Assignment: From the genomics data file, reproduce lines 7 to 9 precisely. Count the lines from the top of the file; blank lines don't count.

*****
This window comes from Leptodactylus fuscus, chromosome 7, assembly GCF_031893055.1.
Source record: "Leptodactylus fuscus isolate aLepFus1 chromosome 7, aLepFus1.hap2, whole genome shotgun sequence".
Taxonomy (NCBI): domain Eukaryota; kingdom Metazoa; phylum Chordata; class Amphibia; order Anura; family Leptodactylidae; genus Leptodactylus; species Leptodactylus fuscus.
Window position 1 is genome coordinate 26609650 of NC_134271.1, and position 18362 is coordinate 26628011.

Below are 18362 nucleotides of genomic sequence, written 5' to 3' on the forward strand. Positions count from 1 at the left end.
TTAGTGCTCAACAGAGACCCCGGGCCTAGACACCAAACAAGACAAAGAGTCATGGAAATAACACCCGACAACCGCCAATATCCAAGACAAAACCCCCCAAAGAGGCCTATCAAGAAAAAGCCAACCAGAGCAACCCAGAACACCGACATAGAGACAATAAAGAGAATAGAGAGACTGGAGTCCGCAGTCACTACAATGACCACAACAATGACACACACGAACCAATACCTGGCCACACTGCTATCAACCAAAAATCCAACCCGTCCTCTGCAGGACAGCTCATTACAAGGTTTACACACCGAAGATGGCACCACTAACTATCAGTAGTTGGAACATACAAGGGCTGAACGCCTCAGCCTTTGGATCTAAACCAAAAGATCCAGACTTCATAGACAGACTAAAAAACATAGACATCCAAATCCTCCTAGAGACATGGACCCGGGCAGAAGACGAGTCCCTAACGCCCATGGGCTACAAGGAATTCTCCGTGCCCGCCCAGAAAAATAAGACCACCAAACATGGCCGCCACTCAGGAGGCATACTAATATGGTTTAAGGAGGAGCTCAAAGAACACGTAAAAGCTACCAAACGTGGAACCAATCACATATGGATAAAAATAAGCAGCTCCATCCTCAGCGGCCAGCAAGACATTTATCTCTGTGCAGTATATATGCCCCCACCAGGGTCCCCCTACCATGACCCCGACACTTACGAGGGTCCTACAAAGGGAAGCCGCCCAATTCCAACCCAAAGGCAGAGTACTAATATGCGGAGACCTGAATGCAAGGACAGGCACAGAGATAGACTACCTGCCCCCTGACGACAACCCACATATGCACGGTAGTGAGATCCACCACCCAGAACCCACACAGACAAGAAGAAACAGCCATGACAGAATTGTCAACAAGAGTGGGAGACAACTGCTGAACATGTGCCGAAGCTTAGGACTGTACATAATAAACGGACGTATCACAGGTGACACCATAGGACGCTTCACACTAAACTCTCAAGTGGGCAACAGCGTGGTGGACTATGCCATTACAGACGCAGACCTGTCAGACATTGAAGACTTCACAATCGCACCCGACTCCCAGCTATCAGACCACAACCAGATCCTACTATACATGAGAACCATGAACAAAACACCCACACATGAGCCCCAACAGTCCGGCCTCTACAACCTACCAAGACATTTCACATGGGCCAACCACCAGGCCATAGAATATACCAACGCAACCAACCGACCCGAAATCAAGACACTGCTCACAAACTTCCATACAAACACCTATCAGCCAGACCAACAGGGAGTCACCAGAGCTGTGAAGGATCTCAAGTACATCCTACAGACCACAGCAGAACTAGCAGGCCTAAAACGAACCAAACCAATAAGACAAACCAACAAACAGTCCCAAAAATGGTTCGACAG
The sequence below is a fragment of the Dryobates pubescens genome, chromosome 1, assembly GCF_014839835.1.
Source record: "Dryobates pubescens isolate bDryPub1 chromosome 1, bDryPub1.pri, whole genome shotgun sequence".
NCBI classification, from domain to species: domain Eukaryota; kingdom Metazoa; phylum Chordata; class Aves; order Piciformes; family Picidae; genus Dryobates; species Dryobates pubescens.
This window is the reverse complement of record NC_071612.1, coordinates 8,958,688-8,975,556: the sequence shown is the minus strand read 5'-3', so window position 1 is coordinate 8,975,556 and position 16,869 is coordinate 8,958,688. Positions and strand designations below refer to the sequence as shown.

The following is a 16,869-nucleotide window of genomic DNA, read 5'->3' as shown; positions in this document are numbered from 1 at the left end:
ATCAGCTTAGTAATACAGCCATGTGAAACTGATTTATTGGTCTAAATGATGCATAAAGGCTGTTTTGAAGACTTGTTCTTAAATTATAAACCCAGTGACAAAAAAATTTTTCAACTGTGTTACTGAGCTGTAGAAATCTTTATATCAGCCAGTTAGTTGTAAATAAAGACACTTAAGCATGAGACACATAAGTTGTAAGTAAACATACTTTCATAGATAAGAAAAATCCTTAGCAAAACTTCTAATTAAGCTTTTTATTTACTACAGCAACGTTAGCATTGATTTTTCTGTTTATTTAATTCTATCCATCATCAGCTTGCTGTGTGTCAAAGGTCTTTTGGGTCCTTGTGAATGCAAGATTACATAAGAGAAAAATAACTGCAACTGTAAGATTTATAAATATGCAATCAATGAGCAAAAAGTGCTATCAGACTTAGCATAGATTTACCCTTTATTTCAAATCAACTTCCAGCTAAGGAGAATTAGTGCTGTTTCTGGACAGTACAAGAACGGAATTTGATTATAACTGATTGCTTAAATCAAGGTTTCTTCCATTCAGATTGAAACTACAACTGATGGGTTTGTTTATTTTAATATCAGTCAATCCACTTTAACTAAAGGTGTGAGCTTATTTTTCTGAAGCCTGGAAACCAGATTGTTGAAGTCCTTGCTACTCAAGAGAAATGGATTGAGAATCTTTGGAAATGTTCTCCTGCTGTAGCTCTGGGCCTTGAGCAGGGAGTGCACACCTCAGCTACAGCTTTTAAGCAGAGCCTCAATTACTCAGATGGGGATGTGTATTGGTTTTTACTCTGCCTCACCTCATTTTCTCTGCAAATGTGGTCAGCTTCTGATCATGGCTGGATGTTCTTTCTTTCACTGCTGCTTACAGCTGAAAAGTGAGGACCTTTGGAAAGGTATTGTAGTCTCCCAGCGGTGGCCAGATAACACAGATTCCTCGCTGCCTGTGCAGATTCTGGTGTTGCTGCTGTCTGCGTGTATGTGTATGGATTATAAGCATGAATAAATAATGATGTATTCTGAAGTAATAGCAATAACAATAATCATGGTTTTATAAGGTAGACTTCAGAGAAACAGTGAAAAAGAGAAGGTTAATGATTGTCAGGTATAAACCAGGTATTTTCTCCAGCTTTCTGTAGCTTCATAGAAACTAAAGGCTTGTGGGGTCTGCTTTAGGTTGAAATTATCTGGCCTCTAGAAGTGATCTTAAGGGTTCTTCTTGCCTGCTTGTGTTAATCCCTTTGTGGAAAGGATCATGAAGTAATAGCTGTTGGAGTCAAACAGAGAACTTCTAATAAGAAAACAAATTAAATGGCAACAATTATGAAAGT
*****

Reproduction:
The sequence below is a fragment of the Dryobates pubescens genome, chromosome 1, assembly GCF_014839835.1.
Source record: "Dryobates pubescens isolate bDryPub1 chromosome 1, bDryPub1.pri, whole genome shotgun sequence".
NCBI classification, from domain to species: domain Eukaryota; kingdom Metazoa; phylum Chordata; class Aves; order Piciformes; family Picidae; genus Dryobates; species Dryobates pubescens.